ACLU Lawsuit Gets Minnesota Student $70,000 In Damages After School Takes Her Facebook Password
A Minnesota school district has agreed to pay $70,000 in damages after viewing a teen's Facebook and email accounts without permission. Minnewaska Area Schools is shelling out the cash to settle a case in which a former sixth-grader was given detention after posting disparaging comments about a teacher's aide on social media. The state's ACLU branch brought the lawsuit against the school district, claiming Riley Stratton's constitutional rights were violated in the process.
Stratton, now 15, was in sixth grade when she used her home computer to post an angry message on Facebook saying she hated a school hall monitor because she was mean. School officials were informed and the student was given in-school suspension. Stratton then went back on social media to ask who had snitched on her. (Probably not the best idea.)
Soon after, a parent complained to the school about a sexual Facebook chat Stratton was allegedly having with her son, which prompted administrators to call Stratton back for investigation. This is where things get a little dicey: with a deputy sheriff present, the school demanded she give over her account information, and went through her Facebook in front of her.
“I was in tears,” Stratton told the Star Tribune. “I was embarrassed when they made me give over my password.”
The ACLU represented the student in the 2012 lawsuit. Stratton's mother said she wasn't present when her daughter was interrogated, though it was believed that a parent had given permission to look at Stratton's cellphone.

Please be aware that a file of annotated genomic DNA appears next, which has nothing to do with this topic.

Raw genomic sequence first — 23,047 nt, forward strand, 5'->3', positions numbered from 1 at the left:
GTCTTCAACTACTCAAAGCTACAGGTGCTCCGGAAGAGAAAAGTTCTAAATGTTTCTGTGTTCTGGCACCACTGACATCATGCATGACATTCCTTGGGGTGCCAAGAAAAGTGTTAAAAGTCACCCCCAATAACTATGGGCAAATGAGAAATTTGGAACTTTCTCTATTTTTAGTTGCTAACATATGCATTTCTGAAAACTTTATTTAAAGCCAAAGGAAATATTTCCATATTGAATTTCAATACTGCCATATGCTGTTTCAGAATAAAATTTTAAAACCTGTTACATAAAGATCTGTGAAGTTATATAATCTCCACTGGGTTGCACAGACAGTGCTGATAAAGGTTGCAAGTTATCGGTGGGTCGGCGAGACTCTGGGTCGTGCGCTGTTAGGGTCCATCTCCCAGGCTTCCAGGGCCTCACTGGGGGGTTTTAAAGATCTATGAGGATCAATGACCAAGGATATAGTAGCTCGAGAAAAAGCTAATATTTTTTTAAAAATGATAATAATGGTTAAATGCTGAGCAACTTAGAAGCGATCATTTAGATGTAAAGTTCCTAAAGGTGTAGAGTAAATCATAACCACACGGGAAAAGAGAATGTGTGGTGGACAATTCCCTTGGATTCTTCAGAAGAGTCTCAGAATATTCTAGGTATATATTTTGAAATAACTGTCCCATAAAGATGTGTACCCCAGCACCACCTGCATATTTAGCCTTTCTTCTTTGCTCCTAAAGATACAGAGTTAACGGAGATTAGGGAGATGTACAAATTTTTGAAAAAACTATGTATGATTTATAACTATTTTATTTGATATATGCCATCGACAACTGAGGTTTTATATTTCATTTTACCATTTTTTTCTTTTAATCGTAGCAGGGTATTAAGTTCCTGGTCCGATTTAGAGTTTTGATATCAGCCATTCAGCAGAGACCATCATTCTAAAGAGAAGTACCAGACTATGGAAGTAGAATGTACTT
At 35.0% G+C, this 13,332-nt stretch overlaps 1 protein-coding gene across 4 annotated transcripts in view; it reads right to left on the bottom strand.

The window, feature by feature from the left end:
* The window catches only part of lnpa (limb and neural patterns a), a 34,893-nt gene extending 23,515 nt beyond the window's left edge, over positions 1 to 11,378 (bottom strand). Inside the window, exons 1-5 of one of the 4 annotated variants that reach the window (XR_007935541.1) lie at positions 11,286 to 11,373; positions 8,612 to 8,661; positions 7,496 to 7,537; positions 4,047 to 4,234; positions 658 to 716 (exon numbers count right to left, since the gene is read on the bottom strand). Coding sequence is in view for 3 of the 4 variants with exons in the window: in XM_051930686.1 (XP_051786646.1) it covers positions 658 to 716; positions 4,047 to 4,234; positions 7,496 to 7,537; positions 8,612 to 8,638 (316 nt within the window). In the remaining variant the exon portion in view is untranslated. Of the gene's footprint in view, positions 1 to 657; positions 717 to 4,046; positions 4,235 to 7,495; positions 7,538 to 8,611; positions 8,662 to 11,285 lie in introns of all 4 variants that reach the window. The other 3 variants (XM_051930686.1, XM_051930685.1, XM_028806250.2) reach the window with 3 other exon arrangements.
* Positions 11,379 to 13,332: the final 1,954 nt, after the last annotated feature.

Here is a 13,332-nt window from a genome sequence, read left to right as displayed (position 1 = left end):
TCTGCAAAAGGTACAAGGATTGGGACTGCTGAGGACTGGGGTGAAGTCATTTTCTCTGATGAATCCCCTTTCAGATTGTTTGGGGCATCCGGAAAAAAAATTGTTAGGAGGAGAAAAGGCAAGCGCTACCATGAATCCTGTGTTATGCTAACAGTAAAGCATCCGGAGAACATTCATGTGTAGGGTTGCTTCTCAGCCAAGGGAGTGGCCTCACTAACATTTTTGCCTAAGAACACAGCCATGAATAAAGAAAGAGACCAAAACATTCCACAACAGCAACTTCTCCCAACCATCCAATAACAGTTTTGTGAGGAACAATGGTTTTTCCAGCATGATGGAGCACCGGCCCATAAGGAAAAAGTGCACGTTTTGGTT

Minnewaska Superintendent Greg Schmidt told the Associated Press the school district didn't have signed consent, which is now a policy requirement. Still, Schmidt, who wasn't in charge at the time of the incident, defended the school's actions.
"Some people think schools go too far and I get that,” Schmidt told the Star Tribune. “But we want to make kids aware that their actions outside school can be detrimental... The school’s intent wasn’t to be mean or bully this student, but to really remedy someone getting off track a little.”
Among the district's changes are rules saying electronic records created off-campus can be searched only if there’s reasonable suspicion they violate school rules. The case raises questions in the heated debate of whether schools can monitor student's social media use. Should kids be disciplined for actions that happen outside educational facilities? Students still have the right to free speech on the Internet, but in safety efforts, more school are stepping up to keep track of online interactions.
As for Stratton, she said she's glad the ordeal is over and hopes other schools elsewhere will take example in dealing with other students.